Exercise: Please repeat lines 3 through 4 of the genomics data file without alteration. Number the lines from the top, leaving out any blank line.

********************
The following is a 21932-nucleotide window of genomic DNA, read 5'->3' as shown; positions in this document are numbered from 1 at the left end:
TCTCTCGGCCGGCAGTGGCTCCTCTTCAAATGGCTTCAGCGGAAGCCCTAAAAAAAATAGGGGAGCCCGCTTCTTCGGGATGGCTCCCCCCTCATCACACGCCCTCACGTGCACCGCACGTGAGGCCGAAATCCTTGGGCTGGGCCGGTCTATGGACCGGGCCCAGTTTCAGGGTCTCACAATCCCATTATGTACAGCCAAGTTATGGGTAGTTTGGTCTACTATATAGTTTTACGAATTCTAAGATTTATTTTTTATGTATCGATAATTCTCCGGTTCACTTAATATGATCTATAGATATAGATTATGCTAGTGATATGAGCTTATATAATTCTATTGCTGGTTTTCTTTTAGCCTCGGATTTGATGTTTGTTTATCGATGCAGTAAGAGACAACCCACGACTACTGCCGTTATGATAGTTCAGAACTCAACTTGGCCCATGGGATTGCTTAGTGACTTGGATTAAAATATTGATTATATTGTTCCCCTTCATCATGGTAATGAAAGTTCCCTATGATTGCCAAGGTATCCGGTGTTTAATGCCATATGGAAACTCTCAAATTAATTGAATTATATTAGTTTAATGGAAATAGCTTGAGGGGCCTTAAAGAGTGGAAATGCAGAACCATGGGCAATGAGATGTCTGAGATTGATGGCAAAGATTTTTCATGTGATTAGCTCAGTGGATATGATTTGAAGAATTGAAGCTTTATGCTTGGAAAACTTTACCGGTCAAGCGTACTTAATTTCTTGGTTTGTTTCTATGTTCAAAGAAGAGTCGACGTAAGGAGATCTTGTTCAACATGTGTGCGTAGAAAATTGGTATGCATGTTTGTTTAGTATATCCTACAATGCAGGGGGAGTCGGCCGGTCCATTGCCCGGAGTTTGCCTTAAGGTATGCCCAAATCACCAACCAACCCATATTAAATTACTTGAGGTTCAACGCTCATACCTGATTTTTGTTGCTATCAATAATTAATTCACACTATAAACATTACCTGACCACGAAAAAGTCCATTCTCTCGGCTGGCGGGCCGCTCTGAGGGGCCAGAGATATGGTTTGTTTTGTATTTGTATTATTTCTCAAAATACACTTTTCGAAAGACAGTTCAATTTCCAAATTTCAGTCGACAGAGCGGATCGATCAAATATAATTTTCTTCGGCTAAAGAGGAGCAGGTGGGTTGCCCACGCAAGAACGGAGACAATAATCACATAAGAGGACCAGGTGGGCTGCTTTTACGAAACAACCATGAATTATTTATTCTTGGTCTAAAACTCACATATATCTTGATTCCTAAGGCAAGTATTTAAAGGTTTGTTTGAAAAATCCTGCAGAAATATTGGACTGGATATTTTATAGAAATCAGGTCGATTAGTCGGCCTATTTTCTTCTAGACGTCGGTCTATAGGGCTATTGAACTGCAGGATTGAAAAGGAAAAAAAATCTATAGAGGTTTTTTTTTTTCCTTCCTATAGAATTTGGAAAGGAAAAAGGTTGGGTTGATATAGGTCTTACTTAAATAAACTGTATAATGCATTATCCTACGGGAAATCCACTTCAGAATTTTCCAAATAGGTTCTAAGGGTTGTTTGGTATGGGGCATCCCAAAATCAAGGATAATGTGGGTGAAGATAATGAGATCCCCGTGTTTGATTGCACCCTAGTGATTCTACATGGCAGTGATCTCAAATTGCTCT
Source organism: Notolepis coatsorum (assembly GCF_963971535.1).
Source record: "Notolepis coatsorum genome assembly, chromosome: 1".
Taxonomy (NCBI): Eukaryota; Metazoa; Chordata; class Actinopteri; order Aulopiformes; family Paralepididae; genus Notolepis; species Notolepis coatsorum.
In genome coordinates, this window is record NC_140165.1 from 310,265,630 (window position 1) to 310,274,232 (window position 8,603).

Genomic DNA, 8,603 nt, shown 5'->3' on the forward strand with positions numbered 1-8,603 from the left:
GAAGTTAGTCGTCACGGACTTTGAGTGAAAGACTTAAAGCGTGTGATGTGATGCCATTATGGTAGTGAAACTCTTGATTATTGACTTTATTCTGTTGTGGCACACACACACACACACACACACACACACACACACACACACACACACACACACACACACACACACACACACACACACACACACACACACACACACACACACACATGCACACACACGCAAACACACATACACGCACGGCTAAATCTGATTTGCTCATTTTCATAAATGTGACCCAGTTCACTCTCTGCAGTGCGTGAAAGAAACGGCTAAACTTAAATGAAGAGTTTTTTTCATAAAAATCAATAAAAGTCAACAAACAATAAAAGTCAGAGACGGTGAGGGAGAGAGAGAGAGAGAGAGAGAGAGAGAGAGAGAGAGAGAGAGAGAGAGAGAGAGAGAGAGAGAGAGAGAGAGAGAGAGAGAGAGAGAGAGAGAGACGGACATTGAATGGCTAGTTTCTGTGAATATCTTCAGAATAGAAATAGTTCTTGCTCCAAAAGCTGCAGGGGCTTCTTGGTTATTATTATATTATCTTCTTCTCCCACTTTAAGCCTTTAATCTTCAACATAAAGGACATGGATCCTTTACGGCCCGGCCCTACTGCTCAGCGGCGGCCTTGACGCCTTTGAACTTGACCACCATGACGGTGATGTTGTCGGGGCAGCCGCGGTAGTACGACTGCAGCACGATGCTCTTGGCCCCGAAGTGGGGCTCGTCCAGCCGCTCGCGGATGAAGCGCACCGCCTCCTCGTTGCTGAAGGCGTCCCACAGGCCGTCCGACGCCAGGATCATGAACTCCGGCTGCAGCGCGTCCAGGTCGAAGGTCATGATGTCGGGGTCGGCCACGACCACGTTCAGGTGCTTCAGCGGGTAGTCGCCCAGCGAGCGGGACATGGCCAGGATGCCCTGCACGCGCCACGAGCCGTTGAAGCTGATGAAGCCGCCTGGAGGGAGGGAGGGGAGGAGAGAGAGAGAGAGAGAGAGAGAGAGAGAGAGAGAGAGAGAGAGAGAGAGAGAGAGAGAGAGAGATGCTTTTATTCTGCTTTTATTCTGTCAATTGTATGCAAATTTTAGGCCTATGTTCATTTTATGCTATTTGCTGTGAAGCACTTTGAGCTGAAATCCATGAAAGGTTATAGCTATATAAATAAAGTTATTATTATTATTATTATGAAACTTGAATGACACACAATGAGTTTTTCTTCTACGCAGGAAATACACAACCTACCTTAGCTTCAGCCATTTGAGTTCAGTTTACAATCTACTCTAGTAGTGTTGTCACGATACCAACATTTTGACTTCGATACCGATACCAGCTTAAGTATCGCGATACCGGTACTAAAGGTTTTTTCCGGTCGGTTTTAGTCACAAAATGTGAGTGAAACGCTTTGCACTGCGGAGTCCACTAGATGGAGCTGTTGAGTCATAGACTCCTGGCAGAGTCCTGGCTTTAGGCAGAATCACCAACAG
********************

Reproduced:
Source organism: Notolepis coatsorum (assembly GCF_963971535.1).
Source record: "Notolepis coatsorum genome assembly, chromosome: 1".